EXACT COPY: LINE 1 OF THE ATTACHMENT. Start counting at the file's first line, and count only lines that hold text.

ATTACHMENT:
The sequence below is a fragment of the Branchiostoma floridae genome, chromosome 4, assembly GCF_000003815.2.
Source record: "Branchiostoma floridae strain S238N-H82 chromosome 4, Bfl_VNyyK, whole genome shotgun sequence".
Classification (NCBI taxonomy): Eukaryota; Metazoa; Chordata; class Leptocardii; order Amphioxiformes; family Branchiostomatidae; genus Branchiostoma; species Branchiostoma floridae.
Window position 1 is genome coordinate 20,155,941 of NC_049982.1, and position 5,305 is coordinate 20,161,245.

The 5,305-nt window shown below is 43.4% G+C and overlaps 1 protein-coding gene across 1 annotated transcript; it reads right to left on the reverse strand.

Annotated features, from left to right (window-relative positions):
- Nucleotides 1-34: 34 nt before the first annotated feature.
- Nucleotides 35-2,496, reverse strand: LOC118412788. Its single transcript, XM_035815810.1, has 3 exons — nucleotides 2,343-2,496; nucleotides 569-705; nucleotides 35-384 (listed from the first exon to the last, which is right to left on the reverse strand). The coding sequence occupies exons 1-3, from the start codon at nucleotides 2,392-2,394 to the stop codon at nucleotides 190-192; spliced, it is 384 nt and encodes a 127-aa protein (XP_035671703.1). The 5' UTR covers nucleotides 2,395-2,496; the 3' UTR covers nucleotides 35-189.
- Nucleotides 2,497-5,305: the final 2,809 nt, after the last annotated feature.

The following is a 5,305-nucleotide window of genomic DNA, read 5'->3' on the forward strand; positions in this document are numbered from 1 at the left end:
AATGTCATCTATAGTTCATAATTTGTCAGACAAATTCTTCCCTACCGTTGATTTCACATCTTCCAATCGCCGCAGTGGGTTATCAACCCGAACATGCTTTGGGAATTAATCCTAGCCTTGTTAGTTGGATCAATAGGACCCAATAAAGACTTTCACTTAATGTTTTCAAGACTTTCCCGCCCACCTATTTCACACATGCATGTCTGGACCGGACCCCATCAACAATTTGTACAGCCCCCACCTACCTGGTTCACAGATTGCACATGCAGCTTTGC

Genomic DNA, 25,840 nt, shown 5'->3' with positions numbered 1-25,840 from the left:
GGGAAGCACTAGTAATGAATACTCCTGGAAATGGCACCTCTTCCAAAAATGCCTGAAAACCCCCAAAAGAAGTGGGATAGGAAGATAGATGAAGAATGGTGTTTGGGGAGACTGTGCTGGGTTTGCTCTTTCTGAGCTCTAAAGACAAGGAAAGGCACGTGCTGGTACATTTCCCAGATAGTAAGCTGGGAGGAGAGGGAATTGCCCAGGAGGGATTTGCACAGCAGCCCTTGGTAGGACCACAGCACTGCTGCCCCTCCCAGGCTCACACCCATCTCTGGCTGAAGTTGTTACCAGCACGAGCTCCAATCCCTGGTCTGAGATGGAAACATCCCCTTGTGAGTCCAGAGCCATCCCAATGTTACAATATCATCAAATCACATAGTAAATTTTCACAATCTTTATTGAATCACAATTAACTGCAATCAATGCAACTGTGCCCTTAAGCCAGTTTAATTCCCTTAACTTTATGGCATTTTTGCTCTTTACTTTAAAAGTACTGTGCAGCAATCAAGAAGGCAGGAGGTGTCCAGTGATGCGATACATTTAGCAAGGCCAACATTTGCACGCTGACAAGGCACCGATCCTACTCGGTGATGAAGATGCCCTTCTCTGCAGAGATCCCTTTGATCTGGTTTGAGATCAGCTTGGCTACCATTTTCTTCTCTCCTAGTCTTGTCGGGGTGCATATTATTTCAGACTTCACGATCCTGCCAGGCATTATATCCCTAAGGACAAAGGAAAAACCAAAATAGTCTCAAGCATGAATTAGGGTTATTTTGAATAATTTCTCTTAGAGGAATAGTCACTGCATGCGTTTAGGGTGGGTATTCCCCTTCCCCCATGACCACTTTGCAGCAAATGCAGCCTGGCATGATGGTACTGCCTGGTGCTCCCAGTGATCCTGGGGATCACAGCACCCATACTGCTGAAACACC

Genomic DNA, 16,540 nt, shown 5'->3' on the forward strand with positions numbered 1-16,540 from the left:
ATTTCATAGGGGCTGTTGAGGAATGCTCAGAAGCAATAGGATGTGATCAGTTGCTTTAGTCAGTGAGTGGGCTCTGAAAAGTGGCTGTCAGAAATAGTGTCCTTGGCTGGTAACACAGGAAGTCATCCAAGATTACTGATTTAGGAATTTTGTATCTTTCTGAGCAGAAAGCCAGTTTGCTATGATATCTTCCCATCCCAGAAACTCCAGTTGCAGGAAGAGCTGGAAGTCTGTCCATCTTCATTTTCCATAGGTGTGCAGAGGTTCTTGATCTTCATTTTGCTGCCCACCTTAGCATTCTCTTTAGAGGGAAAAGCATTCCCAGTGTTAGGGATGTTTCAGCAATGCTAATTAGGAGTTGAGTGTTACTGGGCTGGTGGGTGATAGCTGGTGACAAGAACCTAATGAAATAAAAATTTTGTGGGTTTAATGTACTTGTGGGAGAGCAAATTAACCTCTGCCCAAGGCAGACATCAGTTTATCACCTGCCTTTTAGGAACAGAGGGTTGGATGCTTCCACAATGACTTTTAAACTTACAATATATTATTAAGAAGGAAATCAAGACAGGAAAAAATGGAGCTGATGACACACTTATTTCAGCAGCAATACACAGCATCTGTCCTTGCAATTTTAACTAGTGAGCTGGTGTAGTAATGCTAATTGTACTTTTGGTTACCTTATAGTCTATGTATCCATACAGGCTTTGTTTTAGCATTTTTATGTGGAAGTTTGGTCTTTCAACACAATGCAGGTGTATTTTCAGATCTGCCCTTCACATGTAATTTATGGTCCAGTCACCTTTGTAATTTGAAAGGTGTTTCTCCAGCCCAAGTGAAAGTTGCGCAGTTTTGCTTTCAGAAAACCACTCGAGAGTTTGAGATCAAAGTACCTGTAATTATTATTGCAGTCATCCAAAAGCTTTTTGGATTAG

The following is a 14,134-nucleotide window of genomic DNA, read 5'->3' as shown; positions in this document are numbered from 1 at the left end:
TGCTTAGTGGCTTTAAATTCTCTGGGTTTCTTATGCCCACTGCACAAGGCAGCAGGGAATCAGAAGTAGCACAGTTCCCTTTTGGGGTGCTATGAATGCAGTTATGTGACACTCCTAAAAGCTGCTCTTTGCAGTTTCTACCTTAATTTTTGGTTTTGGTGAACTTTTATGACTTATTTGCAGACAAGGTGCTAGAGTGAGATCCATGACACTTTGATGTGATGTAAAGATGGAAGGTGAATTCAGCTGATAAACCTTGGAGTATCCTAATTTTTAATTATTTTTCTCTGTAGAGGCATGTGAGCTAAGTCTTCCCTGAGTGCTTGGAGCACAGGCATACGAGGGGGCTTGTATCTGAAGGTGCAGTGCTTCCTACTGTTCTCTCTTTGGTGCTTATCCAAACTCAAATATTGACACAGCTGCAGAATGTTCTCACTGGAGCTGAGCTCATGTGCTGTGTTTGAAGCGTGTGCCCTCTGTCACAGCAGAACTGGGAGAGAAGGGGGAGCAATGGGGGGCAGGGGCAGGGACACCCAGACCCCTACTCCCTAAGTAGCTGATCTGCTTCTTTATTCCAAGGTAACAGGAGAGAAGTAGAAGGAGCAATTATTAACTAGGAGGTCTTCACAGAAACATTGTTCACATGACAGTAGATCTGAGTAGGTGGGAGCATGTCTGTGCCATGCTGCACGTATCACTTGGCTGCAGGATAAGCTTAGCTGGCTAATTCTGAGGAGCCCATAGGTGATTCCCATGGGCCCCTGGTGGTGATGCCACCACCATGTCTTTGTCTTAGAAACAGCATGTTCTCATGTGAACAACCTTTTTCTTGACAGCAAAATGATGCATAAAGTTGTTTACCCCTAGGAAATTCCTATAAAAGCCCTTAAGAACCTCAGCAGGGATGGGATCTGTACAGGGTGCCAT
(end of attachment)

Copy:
The sequence below is a fragment of the Branchiostoma floridae genome, chromosome 4, assembly GCF_000003815.2.